Alfa Romeo Mito's Cloverleaf and clout
Alfa Romeo's sporty new MiTo Cloverleaf will certainly prove a lucky one, says ANDY RUSSELL.Alfa Romeo is one of the most evocative names in motoring, a marque with an illustrious racing history and a reputation for building drivers' car.
Alfa Romeo's sporty new MiTo Cloverleaf will certainly prove a lucky one, says ANDY RUSSELL.
Alfa Romeo is one of the most evocative names in motoring, a marque with an illustrious racing history and a reputation for building drivers' car.
But there's another name better known to Alfa aficionados which represents the pinnacle of the Italian car-maker's performance -
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Cloverleaf. The Cloverleaf badge to Alfa is like RS to Ford and VXR to Vauxhall - production cars with serious performance.
In Alfa's centenary year the Italian car-maker has launched not one but two Cloverleaf models, with hot versions of the new Giulietta as well as a new flagship for the revised MiTo three-door sports hatchback.
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What has made it possible is the new-generation MultiAir petrol engines - 1.4-litre turbo petrol units with extraordinary power outputs that deliver high performance and driveability while significantly cutting fuel consumption and emissions. They meticulously meter the quantity and characteristics of the air drawn into the cylinders during combustion and optimise valve timing and lift, so the engine performs strongly across a wide rev range.
Lusso and Veloce MiTos get the 135bhp version, itself no mean output, but Alfa has saved the best for the Cloverleaf version which has 170bhp and a class-leading 124bhp per litre - the highest value ever for a production Alfa. It makes the MiTo a pocket rocket capable of reaching 62mph from rest in 7.5 seconds, yet able to return more than 40mpg easily in real-world driving.
It's helped by the standard stop-start technology which cuts the engine in when the car is at a standstill and fires its up again when the clutch pedal is pressed.
It's a little cracker, with lots of low-down pulling power and, given its performance, it's surprisingly easy to drive in traffic, picking up cleanly and eagerly from 1,500rpm.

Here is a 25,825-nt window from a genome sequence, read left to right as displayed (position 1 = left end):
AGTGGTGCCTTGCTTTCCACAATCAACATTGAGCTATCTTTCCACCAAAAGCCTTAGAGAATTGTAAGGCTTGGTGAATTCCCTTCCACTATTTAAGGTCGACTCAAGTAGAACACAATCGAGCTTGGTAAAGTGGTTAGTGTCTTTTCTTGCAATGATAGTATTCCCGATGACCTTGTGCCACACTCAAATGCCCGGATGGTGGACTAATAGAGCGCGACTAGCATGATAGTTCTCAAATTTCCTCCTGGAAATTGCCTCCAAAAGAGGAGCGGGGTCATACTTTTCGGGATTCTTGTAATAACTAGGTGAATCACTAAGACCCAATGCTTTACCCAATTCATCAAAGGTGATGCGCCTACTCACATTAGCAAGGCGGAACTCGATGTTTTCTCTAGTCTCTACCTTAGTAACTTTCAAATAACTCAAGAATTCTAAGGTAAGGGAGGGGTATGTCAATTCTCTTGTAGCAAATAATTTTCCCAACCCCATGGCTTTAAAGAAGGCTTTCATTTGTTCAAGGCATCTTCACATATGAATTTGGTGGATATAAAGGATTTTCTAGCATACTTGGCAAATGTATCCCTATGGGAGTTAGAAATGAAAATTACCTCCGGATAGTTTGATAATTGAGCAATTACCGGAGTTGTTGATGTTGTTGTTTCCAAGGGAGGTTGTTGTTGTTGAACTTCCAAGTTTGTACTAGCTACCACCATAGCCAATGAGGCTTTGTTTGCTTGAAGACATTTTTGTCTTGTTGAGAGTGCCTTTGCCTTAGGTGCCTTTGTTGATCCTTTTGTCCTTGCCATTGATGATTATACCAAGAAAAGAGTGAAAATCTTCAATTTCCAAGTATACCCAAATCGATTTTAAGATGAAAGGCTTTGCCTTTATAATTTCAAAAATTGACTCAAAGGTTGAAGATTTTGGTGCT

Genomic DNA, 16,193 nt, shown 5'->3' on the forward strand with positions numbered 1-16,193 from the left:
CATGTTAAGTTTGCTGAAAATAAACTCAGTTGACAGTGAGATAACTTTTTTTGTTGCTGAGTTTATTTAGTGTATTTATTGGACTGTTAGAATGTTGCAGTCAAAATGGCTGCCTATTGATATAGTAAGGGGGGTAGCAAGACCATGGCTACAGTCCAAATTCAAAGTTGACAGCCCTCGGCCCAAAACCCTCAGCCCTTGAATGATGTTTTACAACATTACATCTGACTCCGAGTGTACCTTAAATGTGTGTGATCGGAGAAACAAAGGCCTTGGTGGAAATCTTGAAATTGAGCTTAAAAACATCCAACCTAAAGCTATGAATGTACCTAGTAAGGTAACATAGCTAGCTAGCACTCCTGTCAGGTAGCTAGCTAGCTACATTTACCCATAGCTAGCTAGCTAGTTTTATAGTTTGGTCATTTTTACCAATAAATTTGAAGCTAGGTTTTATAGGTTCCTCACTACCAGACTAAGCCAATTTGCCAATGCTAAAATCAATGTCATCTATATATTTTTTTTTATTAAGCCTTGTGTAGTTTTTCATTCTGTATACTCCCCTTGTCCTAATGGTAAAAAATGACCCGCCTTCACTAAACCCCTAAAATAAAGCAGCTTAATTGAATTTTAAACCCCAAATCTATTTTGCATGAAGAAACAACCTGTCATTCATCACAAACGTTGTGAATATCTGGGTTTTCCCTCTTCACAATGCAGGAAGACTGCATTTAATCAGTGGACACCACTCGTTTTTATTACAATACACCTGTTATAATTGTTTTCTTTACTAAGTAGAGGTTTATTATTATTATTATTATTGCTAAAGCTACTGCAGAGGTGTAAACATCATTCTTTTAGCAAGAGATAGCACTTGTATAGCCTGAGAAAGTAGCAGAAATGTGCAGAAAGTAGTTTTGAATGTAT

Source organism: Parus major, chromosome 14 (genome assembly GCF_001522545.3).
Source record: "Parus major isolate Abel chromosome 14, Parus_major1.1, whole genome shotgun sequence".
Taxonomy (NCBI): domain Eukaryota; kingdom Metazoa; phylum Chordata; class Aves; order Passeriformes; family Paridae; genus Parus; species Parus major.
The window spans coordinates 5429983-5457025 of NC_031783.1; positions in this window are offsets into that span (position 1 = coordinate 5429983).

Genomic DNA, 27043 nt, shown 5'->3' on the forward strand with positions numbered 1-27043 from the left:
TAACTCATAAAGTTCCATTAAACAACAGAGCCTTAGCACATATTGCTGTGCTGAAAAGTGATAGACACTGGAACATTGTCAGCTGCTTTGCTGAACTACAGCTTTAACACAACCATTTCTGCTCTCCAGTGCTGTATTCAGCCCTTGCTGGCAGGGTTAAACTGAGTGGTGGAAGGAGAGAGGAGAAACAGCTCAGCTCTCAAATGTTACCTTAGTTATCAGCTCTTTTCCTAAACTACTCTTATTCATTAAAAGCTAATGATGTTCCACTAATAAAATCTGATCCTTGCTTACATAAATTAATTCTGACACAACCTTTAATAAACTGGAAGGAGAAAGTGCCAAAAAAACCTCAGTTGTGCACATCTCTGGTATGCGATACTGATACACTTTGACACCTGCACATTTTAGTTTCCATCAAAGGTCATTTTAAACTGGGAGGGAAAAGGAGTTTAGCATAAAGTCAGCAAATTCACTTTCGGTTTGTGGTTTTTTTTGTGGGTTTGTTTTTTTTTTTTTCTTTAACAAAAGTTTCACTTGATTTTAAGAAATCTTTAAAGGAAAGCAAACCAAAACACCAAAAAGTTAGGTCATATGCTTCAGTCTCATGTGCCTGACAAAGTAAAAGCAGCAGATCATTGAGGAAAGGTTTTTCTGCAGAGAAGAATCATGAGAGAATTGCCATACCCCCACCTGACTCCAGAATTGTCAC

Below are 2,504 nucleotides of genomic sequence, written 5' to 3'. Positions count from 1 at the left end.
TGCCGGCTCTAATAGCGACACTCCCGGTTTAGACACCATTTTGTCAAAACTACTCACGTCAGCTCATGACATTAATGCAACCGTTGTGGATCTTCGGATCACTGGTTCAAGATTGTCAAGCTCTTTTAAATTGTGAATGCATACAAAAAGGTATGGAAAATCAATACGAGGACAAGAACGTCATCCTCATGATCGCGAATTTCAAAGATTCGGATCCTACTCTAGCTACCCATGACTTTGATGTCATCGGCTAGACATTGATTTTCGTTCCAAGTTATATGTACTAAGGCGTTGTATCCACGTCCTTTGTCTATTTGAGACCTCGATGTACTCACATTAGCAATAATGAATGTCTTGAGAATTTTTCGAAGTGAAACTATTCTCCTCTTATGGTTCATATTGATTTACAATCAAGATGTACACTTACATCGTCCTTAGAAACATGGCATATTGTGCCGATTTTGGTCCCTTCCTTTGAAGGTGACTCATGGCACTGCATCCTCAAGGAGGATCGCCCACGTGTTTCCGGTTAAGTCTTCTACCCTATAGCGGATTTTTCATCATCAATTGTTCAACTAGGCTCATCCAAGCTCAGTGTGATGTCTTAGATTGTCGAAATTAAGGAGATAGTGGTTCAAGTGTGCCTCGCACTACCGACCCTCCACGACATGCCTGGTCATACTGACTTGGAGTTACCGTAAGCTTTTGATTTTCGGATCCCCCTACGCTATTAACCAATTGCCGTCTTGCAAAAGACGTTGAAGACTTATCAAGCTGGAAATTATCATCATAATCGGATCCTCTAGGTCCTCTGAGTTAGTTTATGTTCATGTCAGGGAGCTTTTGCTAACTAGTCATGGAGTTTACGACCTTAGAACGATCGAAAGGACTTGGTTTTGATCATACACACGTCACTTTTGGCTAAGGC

Let the revs climb and it's deceptively brisk, spinning freely to the red line accompanied by a pleasing rasp from the twin exhaust pipes. But I was disappointed that the gearshift could not be hurried and often had to coaxed to fully engage first gear from neutral.
The MiTo has another trick up its sleeve and that's Alfa's acclaimed and innovative DNA system which tailors driving style with Dynamic (sporting), Normal and All weather (gentler response for maximum safety on icy roads and loose surfaces).
The Cloverleaf doesn't hang around in Normal mode but flick the switch by the gear lever into Dynamic and it's like suddenly finding you've been driving with the handbrake on! The MiTo surges forward and it quickens the throttle response, sharpens the steering, makes the handling more direct and, on the Cloverleaf with its dynamic active suspension, adjusts damping characteristics for best performance and ride.
The result is that drivers get the best of all worlds, for despite the firm set-up it is surprisingly supple, soaking up bumps and lumps in Normal mode with none of the bone-jarring ride found on some performance models although there is noticeable tyre noise. Switch to Dynamic mode and the damping is beefed up to make the MiTo even more agile, handling with leech-like levels of grip.
The MiTo is a real head-turner, especially the bright yellow model I drove, with its pretty face dominated by huge headlamps rolling down the front wings, traditional Alfa shield grille and offset number plate.
And it doesn't disappoint inside with the carbon fibre-effect fascia and silver trim inlays adding sporty flair.
I normally struggle to find a comfortable driving position in Italian cars, ending up closer to the wheel than desirable, but had no problems in the MiTo with its good range of seat and steering wheel adjustment. Controls are easy to use and the dials easy to take in at a glance, but the biggest problem for drivers is the limited rear visibility when reversing so the optional rear parking sensors could be a worthwhile investment.
The MiTo is effectively a three-door supermini but seats only four as standard - three rear 60/40 split rear seats are a �450 option - and although you can carry four adults it's quite snug in the back, with the sloping roof cutting headroom, and feels quite dark. The boot offers a decent 270 litres of space but a curved back edge and high sill limit its practicality. The rear seat back folds down but you really need to remove the head restraints and there is a step up from the boot floor.
The MiTo Cloverleaf comes with 17in alloy wheels, heated door mirrors and electric front windows, rear spoiler, air-conditioning, sports seats and dials, darkened interior headlining, active suspension, stability control, front, side, window and driver's knee airbags, front fog lights, MP3-compatible radio/CD, Bluetooth hands-free system with voice recognition and USB port.
The MiTo has always been fun to drive and own and the new Cloverleaf model really brings out the best of Alfa Romeo's sporting heritage.
ALFA ROMEO MITO 1.4 MULTIAIR TB 170 CLOVERLEAF
Engine: 1,368cc, 170bhp, four-cylinder turbo petrol
Performance: 0-62mph 7.5 seconds; top speed 136mph
MPG: Urban 34.9; extra urban 58.9; combined 47.1
Benefit-in-kind tax rate: 16pc
Insurance group: 26 (out of 50)
Warranty: Three years/60,000 miles
Will it fit in the garage? Length 4,063mm; width (excluding door mirrors) 1,720mm; height 1,446mm